I hope I haven't bred my best Sheltie yet!!! From tose, who already are, it was INT&BALT&FIN&RUS CH WW-00, EUW-00 Scandyline Indian Summer.

Such a difficult question – and if I could cut off pieces of all the Champions I have owned and reassemble them into one dog – then I would be a happy man.

As a breeder you work with the heritage of breeders before you and you add your own knowledge and experience in new generations of shelties. What is important for you to pass on in your shelties to future generations?  

Ch Scandyline Indian Summer



I am  trying to breed as close to the breed Standard as possible. I just hope that some of my Shelties will be remembered for being beautiful and correct animals and not for the reason that it was possible to study all faults, described in the Standard.


Tweed together with the bitch Ch Hartmere Hello Gorgeous (photo above) had almost everything which please me in a sheltie including a very special personality. But I think Ch Hartmere Hallmarked and his full sister Ch Hartmere Hold The Dream are very worthy modern day successors to those two.

How would you describe the sheltie scene in your country (popularity of the breed, increasing/decreasing number of shelties/breeders, dedication, show scene etc.)?


When I started breeding Shelties, this breed was almost unknown in the USSR (Estonia was part of the USSR then). Very popular at that time were Rough Collies. As my Collies were quite famous, many Collie breeders followed me in breeding shelties when I started. After some years, when it became obvious that Sheltie breeding is not so simple, most of them stopped breeding Shelties. I bred under the prefix “Lucky Star” until Estonia joined the FCI, and I had to change my kennel name to “Scandyline”. For years now we have in Estonia two Sheltie kennels with 10 -15 dogs and few with 3- 5 dogs. This amount is more or less the same for the last 8-10 years. We have 7-10 sheltie litters in Estonia per year.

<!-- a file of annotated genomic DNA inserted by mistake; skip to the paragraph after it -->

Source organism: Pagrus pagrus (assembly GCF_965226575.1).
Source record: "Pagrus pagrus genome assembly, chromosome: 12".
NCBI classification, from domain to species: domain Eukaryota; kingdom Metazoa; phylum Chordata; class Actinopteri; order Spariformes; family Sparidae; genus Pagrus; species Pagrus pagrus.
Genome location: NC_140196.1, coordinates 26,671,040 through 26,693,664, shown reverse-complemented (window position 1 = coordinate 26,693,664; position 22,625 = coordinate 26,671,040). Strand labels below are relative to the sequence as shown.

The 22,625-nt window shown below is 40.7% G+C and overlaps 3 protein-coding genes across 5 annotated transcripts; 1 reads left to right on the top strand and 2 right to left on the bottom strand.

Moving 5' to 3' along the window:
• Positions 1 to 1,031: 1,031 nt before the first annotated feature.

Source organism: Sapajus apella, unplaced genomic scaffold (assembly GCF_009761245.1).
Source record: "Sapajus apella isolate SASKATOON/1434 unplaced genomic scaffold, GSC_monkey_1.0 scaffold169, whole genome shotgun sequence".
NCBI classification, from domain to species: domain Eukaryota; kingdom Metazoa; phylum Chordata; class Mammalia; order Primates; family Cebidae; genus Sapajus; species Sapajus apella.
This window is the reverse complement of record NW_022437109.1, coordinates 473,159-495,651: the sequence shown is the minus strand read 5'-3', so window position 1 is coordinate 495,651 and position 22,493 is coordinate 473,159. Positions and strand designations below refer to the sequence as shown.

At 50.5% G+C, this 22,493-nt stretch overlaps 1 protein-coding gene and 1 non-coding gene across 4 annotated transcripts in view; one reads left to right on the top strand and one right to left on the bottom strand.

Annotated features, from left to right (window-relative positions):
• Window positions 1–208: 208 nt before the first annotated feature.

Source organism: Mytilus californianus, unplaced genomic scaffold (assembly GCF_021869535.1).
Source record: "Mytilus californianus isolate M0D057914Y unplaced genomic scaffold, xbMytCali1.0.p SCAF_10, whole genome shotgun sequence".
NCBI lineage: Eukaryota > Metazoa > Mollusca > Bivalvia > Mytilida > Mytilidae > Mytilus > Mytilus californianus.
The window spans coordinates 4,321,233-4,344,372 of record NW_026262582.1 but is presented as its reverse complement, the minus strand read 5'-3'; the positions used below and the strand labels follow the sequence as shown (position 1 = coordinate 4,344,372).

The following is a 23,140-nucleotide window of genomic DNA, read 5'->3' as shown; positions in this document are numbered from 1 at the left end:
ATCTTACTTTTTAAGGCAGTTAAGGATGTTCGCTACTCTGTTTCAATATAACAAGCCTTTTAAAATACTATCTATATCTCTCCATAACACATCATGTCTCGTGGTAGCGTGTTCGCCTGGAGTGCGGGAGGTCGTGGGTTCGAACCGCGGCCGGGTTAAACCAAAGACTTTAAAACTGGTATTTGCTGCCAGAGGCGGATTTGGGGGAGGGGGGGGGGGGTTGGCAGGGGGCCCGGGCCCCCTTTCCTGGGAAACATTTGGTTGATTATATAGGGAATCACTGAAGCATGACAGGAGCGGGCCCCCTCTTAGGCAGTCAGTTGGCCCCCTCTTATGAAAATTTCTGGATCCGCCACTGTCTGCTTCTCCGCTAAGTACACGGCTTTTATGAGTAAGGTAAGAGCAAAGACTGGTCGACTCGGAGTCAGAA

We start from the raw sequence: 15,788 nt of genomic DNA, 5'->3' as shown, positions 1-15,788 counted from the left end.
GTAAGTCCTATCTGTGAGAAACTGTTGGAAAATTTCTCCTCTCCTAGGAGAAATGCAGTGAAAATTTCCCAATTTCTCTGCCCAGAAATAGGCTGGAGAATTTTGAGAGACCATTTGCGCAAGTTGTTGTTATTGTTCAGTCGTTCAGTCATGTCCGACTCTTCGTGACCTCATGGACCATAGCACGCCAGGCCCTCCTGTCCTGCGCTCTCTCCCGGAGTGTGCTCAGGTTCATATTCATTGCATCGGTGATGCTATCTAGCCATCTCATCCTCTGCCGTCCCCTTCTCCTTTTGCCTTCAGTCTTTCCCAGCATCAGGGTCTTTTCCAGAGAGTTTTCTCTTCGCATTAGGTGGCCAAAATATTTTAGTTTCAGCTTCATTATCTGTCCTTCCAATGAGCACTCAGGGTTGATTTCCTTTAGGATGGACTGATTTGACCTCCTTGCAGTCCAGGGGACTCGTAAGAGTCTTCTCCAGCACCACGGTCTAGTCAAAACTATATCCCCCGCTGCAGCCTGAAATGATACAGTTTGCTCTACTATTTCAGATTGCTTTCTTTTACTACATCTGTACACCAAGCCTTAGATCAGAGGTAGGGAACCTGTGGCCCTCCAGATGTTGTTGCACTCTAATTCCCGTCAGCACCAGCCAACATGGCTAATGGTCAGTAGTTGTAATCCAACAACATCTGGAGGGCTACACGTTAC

Two bitches who have had some influence on development of breed in the USSR are Scandyline (Lucky Star ) Little Affair (foundation bitch of the White Coastal kennels in Estonia) and Est Ch Scandyline (Lucky Star) Little Aster.

Sheltie registrations and entries have  indeed declined since the seventies when – I think – Shelties reached the dizzy heights of No 5 most popular dog, (secretly I am very pleased about this!!).

I wish that shows were more the relaxed affairs they used to be! In those far off days I remember much more laughter and genuine pleasure when others won and you didn’t – and there was a genuine feeling that with the exception of just one or two people who were perhaps difficult to have a full friendship with - everyone  else seemed much more united than they do now. There is no doubt that shelties now consistently achieve much higher Group awards than in those times but I think that the KC decision to divide the Working group into two groups Pastoral and Working has helped in this!!